Gary, G0FWX uses both 10 and 40 meters and I believe that I heard him tell Kevin that he had worked 37 countries on 10 meters alone. While listening to Gary and Kevin (M0YRX) I was able to ask questions via email and get real time answers from Gary (unfortunately Kevin's email address was not available via QRZ). Ten meters in North America often gets tagged by older Ham's as CB's "other cousin", which is quite unfair. It's nice to know that 10 meters is doing so well across the pond. I've heard of a nearby 10 meter net in this area and have sat on that frequency trying to get in on the fun but everyone seems to be farther than my set-O-ears can hear.

While I'm not ruling 10 meters out completely I think I'll have a much better chance (when the Sun is quite freckled) to make Gary's acquaintance on 40 meters.

On 11 meters,.Gary said that all was good until "One day I got a knock on the door", so at that time (in his teens) he decided to get his Foundation license (Ham radio license). Very often he gets QRM at home so he goes mobile to be able to hear and make QSO's.

[ed: No one ever wants a "knock on the door" - wherever you're located, and as I've written before, in the late 60's - early 70's everyone had the fear of "Uncle Charlie" (FCC) drummed into them. While a landline from a buddy, warning you of impending doom helped, it wasn't always necessary to determine if the FCC was in your town monitoring the CB channels. We had 9-10 channels that were always buzzing with activity and if I were to turn ON my EFJ 124 and hear virtual silence mixed with a few folks using call signs only it was a sure thing that our Uncle was in town, 'Nuff said]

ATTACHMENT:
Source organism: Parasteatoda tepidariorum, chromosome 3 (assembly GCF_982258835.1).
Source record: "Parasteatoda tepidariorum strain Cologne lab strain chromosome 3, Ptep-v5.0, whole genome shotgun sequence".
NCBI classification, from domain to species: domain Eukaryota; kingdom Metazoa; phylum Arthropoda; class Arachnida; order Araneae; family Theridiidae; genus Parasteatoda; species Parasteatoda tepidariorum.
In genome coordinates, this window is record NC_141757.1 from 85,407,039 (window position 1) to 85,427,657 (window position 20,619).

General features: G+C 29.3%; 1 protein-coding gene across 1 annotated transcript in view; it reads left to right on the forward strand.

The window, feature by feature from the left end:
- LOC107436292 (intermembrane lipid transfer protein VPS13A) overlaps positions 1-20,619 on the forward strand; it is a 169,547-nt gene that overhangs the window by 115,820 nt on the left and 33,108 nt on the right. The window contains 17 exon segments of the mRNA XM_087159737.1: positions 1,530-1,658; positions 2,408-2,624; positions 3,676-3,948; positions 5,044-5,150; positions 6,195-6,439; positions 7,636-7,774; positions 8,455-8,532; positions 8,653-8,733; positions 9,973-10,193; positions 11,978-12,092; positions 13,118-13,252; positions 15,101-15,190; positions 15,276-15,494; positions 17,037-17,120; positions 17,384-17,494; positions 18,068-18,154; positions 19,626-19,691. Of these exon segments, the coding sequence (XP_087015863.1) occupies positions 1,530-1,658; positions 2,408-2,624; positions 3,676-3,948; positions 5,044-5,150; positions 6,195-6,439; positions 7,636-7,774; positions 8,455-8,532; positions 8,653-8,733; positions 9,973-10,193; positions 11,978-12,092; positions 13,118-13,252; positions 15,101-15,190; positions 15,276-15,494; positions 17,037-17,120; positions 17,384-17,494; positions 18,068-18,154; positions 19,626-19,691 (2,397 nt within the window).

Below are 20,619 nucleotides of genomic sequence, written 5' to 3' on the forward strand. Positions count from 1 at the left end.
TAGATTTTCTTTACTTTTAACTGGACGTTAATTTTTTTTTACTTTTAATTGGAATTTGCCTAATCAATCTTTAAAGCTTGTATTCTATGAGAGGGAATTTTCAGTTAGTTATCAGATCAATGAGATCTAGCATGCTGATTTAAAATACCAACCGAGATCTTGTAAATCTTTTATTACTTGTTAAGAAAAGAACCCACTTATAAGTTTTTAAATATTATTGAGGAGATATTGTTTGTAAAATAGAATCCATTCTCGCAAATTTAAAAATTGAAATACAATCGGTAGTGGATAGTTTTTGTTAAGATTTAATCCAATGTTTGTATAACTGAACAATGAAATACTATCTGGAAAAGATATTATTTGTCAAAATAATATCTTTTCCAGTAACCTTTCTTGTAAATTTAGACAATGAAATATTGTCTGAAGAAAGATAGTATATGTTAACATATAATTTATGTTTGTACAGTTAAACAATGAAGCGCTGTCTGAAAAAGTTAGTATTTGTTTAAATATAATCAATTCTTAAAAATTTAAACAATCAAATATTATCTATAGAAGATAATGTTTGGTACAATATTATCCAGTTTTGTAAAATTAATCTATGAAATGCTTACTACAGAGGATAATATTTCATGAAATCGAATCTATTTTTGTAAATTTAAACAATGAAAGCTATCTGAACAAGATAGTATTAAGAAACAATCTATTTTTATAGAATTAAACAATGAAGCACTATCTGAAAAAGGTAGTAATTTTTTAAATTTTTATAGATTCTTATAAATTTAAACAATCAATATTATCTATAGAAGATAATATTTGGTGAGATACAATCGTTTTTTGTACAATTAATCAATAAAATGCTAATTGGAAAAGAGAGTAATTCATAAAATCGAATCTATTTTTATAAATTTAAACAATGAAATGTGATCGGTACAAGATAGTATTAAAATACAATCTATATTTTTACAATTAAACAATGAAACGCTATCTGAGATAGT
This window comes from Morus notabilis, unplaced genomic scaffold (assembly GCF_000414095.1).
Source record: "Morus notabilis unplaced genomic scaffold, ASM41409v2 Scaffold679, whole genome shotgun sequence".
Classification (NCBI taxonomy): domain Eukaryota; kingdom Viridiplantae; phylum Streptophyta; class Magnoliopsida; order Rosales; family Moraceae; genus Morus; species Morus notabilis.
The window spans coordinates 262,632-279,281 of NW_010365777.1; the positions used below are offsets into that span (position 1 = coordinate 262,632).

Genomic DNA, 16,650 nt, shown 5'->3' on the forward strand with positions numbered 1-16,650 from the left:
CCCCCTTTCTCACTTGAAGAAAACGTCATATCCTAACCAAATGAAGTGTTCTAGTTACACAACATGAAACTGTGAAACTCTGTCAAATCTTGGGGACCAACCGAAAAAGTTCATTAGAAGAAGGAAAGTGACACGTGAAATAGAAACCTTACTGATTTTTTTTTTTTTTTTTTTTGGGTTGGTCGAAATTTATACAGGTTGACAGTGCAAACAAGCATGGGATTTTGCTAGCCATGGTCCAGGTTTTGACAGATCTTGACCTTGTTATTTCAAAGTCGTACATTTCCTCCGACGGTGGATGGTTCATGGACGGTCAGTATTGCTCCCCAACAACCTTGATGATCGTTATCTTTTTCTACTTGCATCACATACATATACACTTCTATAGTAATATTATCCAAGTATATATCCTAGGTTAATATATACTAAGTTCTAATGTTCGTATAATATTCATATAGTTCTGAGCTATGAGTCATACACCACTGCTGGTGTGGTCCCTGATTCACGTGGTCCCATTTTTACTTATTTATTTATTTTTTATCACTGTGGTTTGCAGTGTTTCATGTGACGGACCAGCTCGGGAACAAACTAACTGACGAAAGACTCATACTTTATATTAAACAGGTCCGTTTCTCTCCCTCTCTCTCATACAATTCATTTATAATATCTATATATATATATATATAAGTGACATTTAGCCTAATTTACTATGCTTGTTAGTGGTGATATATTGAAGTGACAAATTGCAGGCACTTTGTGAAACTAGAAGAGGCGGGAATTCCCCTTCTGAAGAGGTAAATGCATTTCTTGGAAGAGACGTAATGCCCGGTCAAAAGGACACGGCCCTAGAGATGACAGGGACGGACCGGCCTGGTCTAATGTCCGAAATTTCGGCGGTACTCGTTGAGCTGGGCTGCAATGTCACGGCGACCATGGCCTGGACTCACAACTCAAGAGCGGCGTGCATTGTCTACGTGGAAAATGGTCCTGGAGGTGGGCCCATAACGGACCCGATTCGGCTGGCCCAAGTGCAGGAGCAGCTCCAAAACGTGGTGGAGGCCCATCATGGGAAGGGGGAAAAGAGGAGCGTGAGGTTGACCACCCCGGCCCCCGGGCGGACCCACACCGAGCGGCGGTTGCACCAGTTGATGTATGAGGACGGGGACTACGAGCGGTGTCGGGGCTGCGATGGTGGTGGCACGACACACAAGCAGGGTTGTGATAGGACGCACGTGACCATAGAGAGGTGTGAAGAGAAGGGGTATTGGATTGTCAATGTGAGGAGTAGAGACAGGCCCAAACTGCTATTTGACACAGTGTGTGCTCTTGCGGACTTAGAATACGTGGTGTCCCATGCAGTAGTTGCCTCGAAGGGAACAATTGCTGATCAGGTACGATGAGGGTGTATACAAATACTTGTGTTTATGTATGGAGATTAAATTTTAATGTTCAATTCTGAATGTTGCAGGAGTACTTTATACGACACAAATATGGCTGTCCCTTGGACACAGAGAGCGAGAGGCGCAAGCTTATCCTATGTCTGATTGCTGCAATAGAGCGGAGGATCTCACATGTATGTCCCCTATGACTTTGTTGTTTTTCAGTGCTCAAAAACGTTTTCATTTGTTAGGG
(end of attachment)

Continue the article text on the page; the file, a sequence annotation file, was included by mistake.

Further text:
Another way to scare up contacts is via Facebook the many radio related pages that can be found there, as well as websites like Worldwide Dx or Charlie Tango. On the Worldwide Dx site they have many forums both Ham and CB related and it's not uncommon for someone to get on a post to declare that their area is currently active allowing others to turn their rigs on and start calling CQ and that sure beats trying to put a "want-to-talk-to" radio ad on Craigslist.

A brief history of CB in the UK can be read on Thunderpole, so take a look.

This is one rumor that dies, only to be reborn again and again. For any newbie or former radio operator getting back into the hobby a quick spin around the dial could indicate a barren soulless span of frequencies only used by truckers on channels 19 and 11/14 (Hispanic channels). 

But when there is a slight band opening other frequencies come alive:

Channel 6/11 - The "Super Bowl" channel

Channels 20/22/28 - AM stations

Channels 36-40 - SSB

27.385 in particular fills up with hundreds if not thousands of voices calling CQ, then moving their QSO to adjacent frequencies. So right now, most of us are sleeping and waiting for the return of some hefty Sunspots, with the knowledge that CB is far from dead.



Quartzfest 2020 - Hams of You Tube Panel



PS- There are some new audio clips (top right side of Blog)